After several months of testing, the Hubble telescope resumed its shooting in early September 2009, with which it is still engaged. Thus, during this mission, astronauts spent 36 hours and 36 minutes in open space, and for all 5 missions servicing the Hubble telescope - 20 astronauts serving the telescope totaled a total of 13 days 12 hours and 6 minutes in open space.

    USSR and Russia

    Our cosmonauts did not have the opportunity to fly the Buran and repair any satellites. However, the periodic opportunity / need to do the repair was presented to them: in addition to the Soyuz T-13 rescue operation(about which you can read in the book “Notes from the dead station” from one of its two participants, VP Savinykh) and the collision of the Progress M-34 cargo ship with the MIR station (during which the solar batteries and the station's radiators, as well as the hermetic housing of the “Spectrum” module , which, despite repeated attempts to repair it, flew 2 years before the station was flooded in an unsealed state , was punched .

    There was also a remarkable case with the recently deceased Georgi Grechko.who was fascinated with the repair of the OST-1 solar telescope at Salyut-4 station: the PMU believed that the telescope could not be repaired and did not allocate time for astronauts to repair it, so he snatched this time from sleep (for which he was reprimanded), but in the end he managed to fix it, for which later Nikolay Chernykh called him one of the asteroids discovered by him (number 3148 ). In addition, there were a lot of current equipment repairs at the stations of the Salyut series , all of which are simply impossible to list.

    Present and Future

    Since the ISS was completed - almost all spacecraft maintenance has been reducedto the current repair of the station and the launch of the cubsat (which also sometimes can be repaired):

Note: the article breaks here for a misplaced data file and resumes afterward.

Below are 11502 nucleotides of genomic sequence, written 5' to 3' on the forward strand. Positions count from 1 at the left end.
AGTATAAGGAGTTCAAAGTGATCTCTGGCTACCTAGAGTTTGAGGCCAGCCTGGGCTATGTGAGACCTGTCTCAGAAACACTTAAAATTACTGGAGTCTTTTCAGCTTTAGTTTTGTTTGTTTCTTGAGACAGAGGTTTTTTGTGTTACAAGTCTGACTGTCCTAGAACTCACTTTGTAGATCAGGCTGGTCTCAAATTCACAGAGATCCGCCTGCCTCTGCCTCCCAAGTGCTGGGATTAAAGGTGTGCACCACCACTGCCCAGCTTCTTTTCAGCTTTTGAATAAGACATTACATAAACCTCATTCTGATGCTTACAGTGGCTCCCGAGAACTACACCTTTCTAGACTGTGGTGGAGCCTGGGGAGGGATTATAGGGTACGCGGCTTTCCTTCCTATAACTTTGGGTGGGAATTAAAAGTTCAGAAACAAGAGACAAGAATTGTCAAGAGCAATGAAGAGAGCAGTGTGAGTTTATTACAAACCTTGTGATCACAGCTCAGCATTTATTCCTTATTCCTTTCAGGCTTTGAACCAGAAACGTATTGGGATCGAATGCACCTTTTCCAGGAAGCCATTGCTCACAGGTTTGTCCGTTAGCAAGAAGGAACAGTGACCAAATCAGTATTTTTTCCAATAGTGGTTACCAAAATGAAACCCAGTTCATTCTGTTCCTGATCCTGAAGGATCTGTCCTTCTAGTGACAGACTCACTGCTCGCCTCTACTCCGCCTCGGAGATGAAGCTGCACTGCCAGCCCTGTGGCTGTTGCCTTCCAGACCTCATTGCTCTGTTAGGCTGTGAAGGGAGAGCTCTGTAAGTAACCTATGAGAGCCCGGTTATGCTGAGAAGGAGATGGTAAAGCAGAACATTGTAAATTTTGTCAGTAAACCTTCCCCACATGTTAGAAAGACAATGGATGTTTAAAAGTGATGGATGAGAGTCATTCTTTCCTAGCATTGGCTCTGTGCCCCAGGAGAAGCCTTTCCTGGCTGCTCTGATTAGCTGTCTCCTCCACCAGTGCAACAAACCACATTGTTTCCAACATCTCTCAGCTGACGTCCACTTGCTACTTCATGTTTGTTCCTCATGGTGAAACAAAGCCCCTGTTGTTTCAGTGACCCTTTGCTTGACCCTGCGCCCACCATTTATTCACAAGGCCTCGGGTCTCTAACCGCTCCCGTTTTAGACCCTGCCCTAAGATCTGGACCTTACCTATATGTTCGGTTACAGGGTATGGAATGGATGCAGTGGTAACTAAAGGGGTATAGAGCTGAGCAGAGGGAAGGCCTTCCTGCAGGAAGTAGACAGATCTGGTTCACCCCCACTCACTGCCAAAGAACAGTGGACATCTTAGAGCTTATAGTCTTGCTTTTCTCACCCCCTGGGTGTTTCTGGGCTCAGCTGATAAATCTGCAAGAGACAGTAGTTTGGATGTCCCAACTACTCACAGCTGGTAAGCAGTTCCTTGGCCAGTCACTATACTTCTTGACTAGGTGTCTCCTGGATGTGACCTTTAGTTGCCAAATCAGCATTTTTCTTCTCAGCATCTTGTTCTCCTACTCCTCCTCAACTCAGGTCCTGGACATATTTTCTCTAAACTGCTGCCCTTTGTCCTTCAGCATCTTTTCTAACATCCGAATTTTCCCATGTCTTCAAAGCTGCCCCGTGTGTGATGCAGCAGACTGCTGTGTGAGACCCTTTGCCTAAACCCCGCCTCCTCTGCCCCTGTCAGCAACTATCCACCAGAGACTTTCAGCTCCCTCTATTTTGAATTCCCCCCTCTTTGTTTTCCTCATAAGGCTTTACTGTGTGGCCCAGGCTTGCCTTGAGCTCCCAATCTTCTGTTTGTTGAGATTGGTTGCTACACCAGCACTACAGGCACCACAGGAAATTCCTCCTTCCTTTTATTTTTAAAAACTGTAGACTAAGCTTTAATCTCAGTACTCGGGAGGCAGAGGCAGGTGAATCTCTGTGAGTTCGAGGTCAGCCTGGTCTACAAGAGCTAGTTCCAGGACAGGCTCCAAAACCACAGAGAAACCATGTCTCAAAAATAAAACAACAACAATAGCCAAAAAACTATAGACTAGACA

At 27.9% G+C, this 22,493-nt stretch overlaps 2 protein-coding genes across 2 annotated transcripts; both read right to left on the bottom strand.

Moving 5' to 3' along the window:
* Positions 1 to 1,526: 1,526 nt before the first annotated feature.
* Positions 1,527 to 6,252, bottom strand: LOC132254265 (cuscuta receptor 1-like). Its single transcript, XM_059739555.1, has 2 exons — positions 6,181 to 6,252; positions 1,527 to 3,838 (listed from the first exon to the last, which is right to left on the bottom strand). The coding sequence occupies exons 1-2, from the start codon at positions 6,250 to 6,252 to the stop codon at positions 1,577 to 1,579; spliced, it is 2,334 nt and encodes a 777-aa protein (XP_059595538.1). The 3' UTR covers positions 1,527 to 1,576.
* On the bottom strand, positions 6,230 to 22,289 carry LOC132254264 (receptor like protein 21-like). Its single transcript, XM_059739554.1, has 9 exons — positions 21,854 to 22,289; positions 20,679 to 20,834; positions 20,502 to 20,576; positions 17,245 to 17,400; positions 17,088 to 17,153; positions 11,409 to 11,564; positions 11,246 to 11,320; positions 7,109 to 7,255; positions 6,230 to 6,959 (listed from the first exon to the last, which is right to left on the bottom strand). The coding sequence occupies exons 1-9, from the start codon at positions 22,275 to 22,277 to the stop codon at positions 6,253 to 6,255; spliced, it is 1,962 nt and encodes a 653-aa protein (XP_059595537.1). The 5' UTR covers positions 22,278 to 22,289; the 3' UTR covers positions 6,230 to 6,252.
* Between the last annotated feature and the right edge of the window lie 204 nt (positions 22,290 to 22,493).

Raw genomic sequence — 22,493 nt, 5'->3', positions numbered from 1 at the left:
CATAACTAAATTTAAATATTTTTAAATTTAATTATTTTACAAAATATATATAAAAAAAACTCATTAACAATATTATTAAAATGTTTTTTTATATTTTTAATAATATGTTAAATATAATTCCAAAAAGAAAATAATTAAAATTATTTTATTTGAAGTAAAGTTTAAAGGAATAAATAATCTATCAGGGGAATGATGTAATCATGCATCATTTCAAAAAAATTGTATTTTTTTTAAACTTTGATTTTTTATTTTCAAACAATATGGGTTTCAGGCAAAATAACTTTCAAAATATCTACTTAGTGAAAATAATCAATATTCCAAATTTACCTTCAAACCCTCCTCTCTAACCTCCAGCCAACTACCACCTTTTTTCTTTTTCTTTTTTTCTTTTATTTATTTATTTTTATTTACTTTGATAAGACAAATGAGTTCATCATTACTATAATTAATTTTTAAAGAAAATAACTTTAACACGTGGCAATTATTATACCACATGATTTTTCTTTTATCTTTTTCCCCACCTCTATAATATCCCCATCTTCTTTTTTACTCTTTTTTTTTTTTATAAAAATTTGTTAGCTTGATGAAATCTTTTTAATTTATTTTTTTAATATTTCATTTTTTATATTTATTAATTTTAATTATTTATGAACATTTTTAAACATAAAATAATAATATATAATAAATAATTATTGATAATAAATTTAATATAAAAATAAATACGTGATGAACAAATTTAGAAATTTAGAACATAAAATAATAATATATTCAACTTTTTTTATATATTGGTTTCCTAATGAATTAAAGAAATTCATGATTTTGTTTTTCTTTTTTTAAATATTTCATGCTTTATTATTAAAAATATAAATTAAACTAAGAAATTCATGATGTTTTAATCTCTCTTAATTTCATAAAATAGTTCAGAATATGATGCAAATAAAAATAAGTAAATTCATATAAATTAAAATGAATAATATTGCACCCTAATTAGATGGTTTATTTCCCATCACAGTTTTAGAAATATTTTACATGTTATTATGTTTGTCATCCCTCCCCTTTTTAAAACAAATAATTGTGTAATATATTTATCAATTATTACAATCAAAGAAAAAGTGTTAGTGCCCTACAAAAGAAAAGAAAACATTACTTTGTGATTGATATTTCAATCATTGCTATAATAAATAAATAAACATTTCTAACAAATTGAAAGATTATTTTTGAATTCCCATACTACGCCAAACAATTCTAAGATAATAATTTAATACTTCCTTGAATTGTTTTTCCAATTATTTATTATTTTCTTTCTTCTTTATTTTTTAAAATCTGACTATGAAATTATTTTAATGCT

Thus, there was a lull in the manned satellite servicing missions, but it should not last long: despite the loss of Sierra Nevada Corporation in the CCP program (for the delivery of astronauts to the ISS ) they still have an order for 6 flights under the CRS program (for cargo delivery). And their “Running for a Dream” space plan does not intend to surrender: it has already passed the tests with discharge at height and the tests of the braking system. The possibility of using their spaceplane for a maintenance mission is being considered. Hubble telescope in the 2020s.

    There are certain advances in automated systems. Since March 9, 2007, two satellites were launched into space : NEXTSat, which performed the role of a target, and ASTRO, which did the docking with it on June 29. During the test flight was docked, the transfer of fuel (hydrazine) and batteries.

    At the moment there are two projects of commercial servicing of satellites - SIS and MEV , which are very different: Space Infrastructure Servicing developed by Canadian firm MacDonaldprovides for a ring grip around the main engine of the satellite and the subsequent refueling of the satellite; The Mission Extension Vehicle from the American ViviSat provides for the installation of a gripper inside the nozzle (similar to the “Sting” used on the space shuttle) and does not provide for refueling the target satellite — after docking, the service satellite will use its own orientation system and its engines to maintain the satellite bundle position.

    Unfortunately, both projects did not receive the necessary funding at the moment and no test in orbit was made for them. NASA also put forward their proposals in this direction (their Restore-L should fly in the mid-2020s) and ESA(pictured above). Also, the successful launch of June 25, 2016 and the testing of its project from two satellites (target and satellite tanker) was announced by China, but nothing more is known about their project.